Safety Alerts & Recalls

What does this mean?

The FDA is revising the prescription and over-the-counter (OTC) labels for the PPIs to include this new safety information about the possible increased risk of fractures of the hip, wrist, and spine with the use of these medications. If you take a PPI, you may wish to review this safety information with your doctor or other healthcare professional at your next appointment, especially if you have been using a prescription PPI for more than a year.

The FDA provides the following advice to patients who take PPIs:

1) PPIs are effective in treating a variety of gastrointestinal disorders. Do not stop taking your PPI unless told to do so by your healthcare professional.

2) Be aware that an increased risk of fractures of the hip, wrist, and spine has been reported in some studies of patients using PPIs. The greatest increased risk for these fractures was seen in patients who receive high doses of these medications or use them longer (a year or more).

3) Read and follow the directions on the "Drug Facts" label, when considering use of over-the-counter PPI.

4) Be aware that the over-the-counter PPIs should only be used as directed for 14 days for the treatment of frequent heartburn. If your heartburn continues, talk to your healthcare professional. No more than three 14-day treatment courses should be used in one year.

5) Talk to your healthcare professional about any concerns you may have about using PPIs.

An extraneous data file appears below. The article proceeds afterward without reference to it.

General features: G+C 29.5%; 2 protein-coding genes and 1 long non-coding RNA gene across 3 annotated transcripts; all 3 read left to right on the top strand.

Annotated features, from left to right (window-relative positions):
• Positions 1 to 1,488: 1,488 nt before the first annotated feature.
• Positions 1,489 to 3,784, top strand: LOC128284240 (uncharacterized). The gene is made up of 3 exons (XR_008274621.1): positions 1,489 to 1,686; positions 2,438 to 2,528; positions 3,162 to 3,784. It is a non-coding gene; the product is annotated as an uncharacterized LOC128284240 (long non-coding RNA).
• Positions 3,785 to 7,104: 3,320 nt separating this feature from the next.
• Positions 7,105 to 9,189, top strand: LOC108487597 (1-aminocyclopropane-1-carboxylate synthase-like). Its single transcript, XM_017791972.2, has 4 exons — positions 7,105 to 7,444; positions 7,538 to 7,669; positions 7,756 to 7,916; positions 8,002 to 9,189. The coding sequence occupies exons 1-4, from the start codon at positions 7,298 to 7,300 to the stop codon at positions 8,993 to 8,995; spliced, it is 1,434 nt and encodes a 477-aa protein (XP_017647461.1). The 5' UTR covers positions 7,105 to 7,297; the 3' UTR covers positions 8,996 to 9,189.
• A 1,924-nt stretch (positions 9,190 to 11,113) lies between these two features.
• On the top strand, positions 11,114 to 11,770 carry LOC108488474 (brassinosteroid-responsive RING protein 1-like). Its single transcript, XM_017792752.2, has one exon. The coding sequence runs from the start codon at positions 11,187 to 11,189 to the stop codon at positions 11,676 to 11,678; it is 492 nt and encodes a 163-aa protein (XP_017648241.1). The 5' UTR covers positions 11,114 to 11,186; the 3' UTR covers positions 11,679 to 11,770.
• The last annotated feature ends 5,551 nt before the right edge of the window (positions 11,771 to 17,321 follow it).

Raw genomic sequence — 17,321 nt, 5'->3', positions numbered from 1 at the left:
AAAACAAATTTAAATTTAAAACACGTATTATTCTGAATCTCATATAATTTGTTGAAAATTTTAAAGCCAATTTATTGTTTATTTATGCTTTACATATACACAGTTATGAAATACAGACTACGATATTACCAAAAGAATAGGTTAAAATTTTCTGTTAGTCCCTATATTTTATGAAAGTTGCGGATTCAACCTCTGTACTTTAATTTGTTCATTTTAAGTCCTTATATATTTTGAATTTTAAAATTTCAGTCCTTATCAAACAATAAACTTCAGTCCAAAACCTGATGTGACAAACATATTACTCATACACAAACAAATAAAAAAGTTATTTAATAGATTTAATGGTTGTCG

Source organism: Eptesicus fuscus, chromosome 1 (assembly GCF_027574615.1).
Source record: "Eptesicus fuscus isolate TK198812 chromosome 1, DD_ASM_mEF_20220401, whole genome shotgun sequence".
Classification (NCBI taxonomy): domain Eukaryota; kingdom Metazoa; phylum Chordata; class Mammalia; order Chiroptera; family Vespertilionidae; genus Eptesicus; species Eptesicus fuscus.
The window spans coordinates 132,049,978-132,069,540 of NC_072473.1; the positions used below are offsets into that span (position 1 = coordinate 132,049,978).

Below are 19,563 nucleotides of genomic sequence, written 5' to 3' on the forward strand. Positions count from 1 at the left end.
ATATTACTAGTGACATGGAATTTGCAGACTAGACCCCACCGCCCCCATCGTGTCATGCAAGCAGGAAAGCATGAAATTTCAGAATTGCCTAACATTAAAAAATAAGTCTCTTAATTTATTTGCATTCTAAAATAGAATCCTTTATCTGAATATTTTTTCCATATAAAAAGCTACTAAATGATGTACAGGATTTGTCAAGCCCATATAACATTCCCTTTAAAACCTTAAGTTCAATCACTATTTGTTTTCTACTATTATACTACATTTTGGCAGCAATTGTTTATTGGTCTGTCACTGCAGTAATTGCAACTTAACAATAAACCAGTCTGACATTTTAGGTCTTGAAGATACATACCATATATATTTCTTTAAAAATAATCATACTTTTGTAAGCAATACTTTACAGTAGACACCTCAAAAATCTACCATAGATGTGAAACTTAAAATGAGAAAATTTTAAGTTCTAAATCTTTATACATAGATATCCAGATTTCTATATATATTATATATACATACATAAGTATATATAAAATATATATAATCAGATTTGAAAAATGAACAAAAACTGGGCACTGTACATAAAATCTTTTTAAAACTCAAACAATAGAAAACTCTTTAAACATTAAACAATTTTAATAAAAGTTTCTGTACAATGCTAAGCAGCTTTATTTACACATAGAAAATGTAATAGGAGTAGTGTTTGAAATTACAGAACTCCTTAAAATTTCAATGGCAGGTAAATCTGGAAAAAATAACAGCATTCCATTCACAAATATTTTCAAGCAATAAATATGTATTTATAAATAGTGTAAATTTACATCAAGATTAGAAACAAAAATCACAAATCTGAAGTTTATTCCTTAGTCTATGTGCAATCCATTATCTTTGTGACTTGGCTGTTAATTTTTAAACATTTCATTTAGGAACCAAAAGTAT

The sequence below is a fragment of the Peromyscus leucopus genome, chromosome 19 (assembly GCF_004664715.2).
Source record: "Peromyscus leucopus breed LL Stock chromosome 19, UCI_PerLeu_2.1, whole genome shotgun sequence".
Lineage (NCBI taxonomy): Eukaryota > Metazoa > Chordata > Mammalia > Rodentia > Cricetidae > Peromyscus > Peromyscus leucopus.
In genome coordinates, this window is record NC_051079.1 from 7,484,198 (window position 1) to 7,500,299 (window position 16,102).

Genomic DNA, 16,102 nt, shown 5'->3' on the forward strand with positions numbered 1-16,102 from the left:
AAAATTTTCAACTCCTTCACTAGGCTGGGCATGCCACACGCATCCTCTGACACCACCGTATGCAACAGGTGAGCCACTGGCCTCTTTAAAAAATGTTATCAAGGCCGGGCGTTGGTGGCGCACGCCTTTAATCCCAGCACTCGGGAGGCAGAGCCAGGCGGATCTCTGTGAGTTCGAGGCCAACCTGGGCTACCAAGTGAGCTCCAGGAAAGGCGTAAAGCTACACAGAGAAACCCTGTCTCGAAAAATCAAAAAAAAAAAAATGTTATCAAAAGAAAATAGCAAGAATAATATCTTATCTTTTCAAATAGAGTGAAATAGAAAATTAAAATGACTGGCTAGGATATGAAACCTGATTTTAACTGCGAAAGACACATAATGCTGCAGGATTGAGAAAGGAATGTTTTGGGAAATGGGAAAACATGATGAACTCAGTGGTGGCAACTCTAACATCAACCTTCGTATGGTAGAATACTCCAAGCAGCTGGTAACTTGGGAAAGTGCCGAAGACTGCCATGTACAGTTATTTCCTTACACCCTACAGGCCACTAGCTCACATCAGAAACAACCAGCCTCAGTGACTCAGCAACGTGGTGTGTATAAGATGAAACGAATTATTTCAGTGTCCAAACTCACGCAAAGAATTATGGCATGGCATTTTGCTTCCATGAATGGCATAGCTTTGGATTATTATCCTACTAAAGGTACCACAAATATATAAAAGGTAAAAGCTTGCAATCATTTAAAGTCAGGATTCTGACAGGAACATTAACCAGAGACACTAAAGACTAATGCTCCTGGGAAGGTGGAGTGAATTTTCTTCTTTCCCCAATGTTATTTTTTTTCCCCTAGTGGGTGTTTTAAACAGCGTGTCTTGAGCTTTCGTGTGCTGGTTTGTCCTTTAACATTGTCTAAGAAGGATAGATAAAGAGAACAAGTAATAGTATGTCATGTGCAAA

FDA Updates Prescribing Information for Proton Pump Inhibitors to Warn About Increased Risk of Fractures

The U.S. Food and Drug Adminstration (FDA) has announced there is a possible increased risk of fractures of the hip, wrist, and spine if you take certain drugs for heartburn, acid reflux, or ulcers. The drugs belong to a class of medications called proton pump inhibitors (PPIs), which work by reducing the amount of acid in the stomach. This new safety information is based on the FDA's review of several studies that reported an increased risk of fractures of the hip, wrist, and spine with PPI use. The greatest increased risk for fractures in these studies involved people who had been taking prescription PPIs for at least one year or who had been taking high doses of the prescription medications (not available over-the-counter).

This FDA review included the Archives of Internal Medicine study described in the recent iGuard alert about this same safety issue.

PPIs are available both as prescription and as over-the-counter (OTC) medications. The prescription PPIs treat conditions such as gastroesophageal reflux disease (GERD), ulcers in the stomach and small intestine, and inflammation of the esophagus. The PPIs available over-the-counter are used to treat frequent heartburn. The prescription PPIs are esomeprazole (Nexium), dexlansoprazole (Dexilant), lansoprazole (Prevacid), omeprazole (Prilosec), omeprazole and sodium Bicarbonate (Zegerid), pantoprazole (Protonix), rabeprazole (Aciphex), and naproxen and esomeprazole (Vimovo). Prilosec OTC, Prevacid 24HR, and Zegerid OTC are sold over-the-counter (OTC) for the treatment of frequent heartburn.

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Source: FDA
Publication Date: 2010-05-26
Last Updated: 2010-05-26
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